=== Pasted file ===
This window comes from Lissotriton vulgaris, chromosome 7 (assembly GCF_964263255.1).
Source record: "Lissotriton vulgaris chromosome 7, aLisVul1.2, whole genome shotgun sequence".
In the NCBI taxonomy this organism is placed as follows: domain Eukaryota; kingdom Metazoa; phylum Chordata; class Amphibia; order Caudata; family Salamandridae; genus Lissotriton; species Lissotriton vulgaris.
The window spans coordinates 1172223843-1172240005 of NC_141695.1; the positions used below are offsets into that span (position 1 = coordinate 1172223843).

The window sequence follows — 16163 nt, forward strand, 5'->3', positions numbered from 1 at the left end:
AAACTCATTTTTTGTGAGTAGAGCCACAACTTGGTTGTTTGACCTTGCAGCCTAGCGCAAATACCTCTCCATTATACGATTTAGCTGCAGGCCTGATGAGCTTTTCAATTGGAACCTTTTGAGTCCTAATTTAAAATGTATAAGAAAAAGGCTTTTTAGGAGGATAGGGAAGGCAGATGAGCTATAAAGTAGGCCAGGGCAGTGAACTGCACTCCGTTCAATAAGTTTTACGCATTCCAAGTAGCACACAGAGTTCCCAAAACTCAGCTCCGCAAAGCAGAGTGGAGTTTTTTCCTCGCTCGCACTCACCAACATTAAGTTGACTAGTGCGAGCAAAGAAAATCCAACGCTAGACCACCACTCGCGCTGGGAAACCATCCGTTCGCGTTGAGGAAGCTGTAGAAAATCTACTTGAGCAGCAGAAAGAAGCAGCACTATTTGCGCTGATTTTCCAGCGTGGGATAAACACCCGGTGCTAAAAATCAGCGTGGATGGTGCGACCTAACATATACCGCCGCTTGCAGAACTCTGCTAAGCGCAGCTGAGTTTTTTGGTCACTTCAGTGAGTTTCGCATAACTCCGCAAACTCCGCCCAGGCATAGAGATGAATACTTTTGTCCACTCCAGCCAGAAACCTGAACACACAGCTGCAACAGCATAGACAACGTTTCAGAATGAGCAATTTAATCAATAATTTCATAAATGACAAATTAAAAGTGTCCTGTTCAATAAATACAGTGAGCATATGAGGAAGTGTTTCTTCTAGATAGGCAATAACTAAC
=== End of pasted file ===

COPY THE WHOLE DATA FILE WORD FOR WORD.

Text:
This window comes from Lissotriton vulgaris, chromosome 7 (assembly GCF_964263255.1).
Source record: "Lissotriton vulgaris chromosome 7, aLisVul1.2, whole genome shotgun sequence".
In the NCBI taxonomy this organism is placed as follows: domain Eukaryota; kingdom Metazoa; phylum Chordata; class Amphibia; order Caudata; family Salamandridae; genus Lissotriton; species Lissotriton vulgaris.
The window spans coordinates 1172223843-1172240005 of NC_141695.1; the positions used below are offsets into that span (position 1 = coordinate 1172223843).

The window sequence follows — 16163 nt, forward strand, 5'->3', positions numbered from 1 at the left end:
AAACTCATTTTTTGTGAGTAGAGCCACAACTTGGTTGTTTGACCTTGCAGCCTAGCGCAAATACCTCTCCATTATACGATTTAGCTGCAGGCCTGATGAGCTTTTCAATTGGAACCTTTTGAGTCCTAATTTAAAATGTATAAGAAAAAGGCTTTTTAGGAGGATAGGGAAGGCAGATGAGCTATAAAGTAGGCCAGGGCAGTGAACTGCACTCCGTTCAATAAGTTTTACGCATTCCAAGTAGCACACAGAGTTCCCAAAACTCAGCTCCGCAAAGCAGAGTGGAGTTTTTTCCTCGCTCGCACTCACCAACATTAAGTTGACTAGTGCGAGCAAAGAAAATCCAACGCTAGACCACCACTCGCGCTGGGAAACCATCCGTTCGCGTTGAGGAAGCTGTAGAAAATCTACTTGAGCAGCAGAAAGAAGCAGCACTATTTGCGCTGATTTTCCAGCGTGGGATAAACACCCGGTGCTAAAAATCAGCGTGGATGGTGCGACCTAACATATACCGCCGCTTGCAGAACTCTGCTAAGCGCAGCTGAGTTTTTTGGTCACTTCAGTGAGTTTCGCATAACTCCGCAAACTCCGCCCAGGCATAGAGATGAATACTTTTGTCCACTCCAGCCAGAAACCTGAACACACAGCTGCAACAGCATAGACAACGTTTCAGAATGAGCAATTTAATCAATAATTTCATAAATGACAAATTAAAAGTGTCCTGTTCAATAAATACAGTGAGCATATGAGGAAGTGTTTCTTCTAGATAGGCAATAACTAAC